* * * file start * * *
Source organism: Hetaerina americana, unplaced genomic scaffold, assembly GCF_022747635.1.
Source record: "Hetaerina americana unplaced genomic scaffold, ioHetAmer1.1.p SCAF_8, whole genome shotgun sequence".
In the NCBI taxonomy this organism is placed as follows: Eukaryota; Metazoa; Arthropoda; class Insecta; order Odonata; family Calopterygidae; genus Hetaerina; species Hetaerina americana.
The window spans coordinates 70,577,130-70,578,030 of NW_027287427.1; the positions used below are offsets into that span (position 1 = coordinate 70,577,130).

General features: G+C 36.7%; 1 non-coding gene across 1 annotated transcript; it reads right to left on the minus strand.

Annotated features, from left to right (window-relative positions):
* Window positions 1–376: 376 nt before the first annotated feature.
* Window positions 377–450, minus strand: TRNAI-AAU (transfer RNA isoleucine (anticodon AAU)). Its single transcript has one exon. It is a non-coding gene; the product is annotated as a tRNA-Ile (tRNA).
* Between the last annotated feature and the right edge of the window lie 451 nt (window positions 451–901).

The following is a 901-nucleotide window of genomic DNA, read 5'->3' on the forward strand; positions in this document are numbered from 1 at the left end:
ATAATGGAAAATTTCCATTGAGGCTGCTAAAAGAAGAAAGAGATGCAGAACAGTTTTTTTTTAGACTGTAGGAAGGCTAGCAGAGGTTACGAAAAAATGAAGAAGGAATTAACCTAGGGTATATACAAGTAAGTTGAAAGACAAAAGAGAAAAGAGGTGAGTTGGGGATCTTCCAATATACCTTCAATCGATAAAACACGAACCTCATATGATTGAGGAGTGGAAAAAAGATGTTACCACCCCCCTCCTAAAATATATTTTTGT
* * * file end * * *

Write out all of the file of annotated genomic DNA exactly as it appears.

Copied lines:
Source organism: Hetaerina americana, unplaced genomic scaffold, assembly GCF_022747635.1.
Source record: "Hetaerina americana unplaced genomic scaffold, ioHetAmer1.1.p SCAF_8, whole genome shotgun sequence".
In the NCBI taxonomy this organism is placed as follows: Eukaryota; Metazoa; Arthropoda; class Insecta; order Odonata; family Calopterygidae; genus Hetaerina; species Hetaerina americana.
The window spans coordinates 70,577,130-70,578,030 of NW_027287427.1; the positions used below are offsets into that span (position 1 = coordinate 70,577,130).

General features: G+C 36.7%; 1 non-coding gene across 1 annotated transcript; it reads right to left on the minus strand.

Annotated features, from left to right (window-relative positions):
* Window positions 1–376: 376 nt before the first annotated feature.
* Window positions 377–450, minus strand: TRNAI-AAU (transfer RNA isoleucine (anticodon AAU)). Its single transcript has one exon. It is a non-coding gene; the product is annotated as a tRNA-Ile (tRNA).
* Between the last annotated feature and the right edge of the window lie 451 nt (window positions 451–901).

The following is a 901-nucleotide window of genomic DNA, read 5'->3' on the forward strand; positions in this document are numbered from 1 at the left end:
ATAATGGAAAATTTCCATTGAGGCTGCTAAAAGAAGAAAGAGATGCAGAACAGTTTTTTTTTAGACTGTAGGAAGGCTAGCAGAGGTTACGAAAAAATGAAGAAGGAATTAACCTAGGGTATATACAAGTAAGTTGAAAGACAAAAGAGAAAAGAGGTGAGTTGGGGATCTTCCAATATACCTTCAATCGATAAAACACGAACCTCATATGATTGAGGAGTGGAAAAAAGATGTTACCACCCCCCTCCTAAAATATATTTTTGT